Do you know which cities in the world have the greenest space?
Well, Compare the Market's latest research looked at 20 cities across the world with the largest percentage of public green space and found the greenspace per capita for each.
And Sydney has been named the fourth greenest in the world!
With 155.4m2 of public green space available per person, Sydney ranks fourth, with Chengdu, China (653.6m2) and Oslo, Norway (532.2m2) leading the way in green space available per capita.
Nanjing, China, grabs third with over double the amount of green space (373.7m2 per person) as Sydney.
Some other notable mentions include Helsinki, Finland which came in 5th with 135.5m2 of space per person, Los Angeles, USA (7th) with 113.7m2 per person and Singapore, with 96.4m2 per capita, which rounds out the top 10.
The research also looked at the total green space as a percentage of the size of the city and found that Sydney comes in third, with 46% of the city’s area dedicated to parks and gardens.
Oslo, Norway (68%) and Singapore (47%) are the only cities with more dedicated green spaces.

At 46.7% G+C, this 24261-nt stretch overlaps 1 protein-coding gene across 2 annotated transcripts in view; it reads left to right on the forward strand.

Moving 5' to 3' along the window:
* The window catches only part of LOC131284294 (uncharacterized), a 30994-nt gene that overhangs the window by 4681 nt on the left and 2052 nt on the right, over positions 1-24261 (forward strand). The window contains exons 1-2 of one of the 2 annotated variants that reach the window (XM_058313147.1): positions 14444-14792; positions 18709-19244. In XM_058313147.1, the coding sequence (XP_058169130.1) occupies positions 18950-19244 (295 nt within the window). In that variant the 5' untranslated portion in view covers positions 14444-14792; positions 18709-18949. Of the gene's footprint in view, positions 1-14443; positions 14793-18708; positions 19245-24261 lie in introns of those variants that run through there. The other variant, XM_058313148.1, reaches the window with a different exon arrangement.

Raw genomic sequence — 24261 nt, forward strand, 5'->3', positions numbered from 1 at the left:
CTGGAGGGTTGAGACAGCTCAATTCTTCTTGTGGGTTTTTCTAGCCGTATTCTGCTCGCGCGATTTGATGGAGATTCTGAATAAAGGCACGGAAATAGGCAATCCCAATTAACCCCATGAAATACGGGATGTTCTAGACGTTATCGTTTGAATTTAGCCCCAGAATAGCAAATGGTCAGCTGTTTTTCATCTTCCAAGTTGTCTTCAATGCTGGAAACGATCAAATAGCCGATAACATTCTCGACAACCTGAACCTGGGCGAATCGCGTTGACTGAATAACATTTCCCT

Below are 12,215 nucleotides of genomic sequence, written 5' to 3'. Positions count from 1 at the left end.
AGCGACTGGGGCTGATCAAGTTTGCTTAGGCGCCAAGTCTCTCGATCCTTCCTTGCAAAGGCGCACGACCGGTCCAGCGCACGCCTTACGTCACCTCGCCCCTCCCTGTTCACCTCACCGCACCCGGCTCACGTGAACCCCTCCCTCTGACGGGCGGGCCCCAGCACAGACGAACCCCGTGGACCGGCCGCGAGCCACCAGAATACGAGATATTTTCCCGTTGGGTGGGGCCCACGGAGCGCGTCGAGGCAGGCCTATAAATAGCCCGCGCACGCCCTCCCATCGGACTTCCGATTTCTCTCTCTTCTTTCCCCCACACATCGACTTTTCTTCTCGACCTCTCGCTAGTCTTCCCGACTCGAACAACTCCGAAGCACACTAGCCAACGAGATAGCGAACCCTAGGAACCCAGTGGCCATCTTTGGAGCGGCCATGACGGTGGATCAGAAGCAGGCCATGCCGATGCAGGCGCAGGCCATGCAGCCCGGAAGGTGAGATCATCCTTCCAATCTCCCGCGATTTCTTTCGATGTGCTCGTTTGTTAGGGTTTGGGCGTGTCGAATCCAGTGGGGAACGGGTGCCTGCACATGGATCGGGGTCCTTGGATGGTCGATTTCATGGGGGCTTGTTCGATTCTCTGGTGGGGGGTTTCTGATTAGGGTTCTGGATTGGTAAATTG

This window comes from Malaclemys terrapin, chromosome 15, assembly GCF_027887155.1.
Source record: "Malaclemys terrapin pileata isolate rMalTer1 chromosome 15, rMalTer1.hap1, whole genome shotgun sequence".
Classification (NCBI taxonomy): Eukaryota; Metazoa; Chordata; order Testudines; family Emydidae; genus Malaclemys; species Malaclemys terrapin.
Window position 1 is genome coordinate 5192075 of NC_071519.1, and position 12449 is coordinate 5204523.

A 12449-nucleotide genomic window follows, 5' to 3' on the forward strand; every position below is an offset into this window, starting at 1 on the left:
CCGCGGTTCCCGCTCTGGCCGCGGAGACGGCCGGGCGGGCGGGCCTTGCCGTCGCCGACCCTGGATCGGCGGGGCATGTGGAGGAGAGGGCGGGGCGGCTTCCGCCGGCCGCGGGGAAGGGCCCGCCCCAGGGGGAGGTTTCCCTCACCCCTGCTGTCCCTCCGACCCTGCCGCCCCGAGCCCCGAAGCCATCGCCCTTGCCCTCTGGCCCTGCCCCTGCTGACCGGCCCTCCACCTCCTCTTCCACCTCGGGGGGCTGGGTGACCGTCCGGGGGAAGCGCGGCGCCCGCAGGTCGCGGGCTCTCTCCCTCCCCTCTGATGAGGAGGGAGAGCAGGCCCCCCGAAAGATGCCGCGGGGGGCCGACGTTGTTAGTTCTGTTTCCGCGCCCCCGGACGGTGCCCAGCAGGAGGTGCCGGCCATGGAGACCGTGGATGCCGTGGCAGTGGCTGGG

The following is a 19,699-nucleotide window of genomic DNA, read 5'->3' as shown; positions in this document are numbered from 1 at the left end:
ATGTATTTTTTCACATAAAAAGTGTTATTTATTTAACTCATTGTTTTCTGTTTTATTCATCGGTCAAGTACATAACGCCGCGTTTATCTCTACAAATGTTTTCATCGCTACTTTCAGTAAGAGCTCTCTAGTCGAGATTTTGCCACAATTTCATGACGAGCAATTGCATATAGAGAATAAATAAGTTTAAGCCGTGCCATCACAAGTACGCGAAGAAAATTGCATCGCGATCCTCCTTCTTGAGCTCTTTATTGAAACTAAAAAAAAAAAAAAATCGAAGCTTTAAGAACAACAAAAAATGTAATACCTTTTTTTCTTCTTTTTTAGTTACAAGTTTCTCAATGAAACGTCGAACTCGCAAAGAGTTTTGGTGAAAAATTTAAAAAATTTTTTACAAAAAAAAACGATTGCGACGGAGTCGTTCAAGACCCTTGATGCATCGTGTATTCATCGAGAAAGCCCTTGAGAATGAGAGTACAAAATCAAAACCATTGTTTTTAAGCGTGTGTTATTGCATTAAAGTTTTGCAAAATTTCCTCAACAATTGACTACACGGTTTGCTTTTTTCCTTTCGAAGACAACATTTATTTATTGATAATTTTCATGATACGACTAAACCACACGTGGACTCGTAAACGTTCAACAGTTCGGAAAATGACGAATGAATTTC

In the survey, more than a quarter of respondents in each country indicated that living in close proximity to a park was extremely important to them.
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Mr Matthew Keogh, writer for Compare the Market shared his insights:
"This figure was even higher in Australia and Canada in particular, where 34.9% of Australians and 36.4% of Canadians indicated the high importance of green spaces.
In these countries, 71% and 74% respectively said that proximity to green space would influence their decision to live in a certain location.
The stats were a little lower in the United States, where only 62% of respondents said their living location would be influenced by proximity to green space.
In fact, as many as 1 in 10 people (12.9%) said that green space proximity was of little or no importance to them at all."
Well, we all know that trees improve air quality, but green space can also improve our mental health.
Mr Keogh further explained:
"According to author and psychology consultant Dr Jo Lukins, exposure to nature or green space has numerous positive physical and mental health benefits, including lower rates of heart disease, stroke, depression, stress, and general improved wellbeing."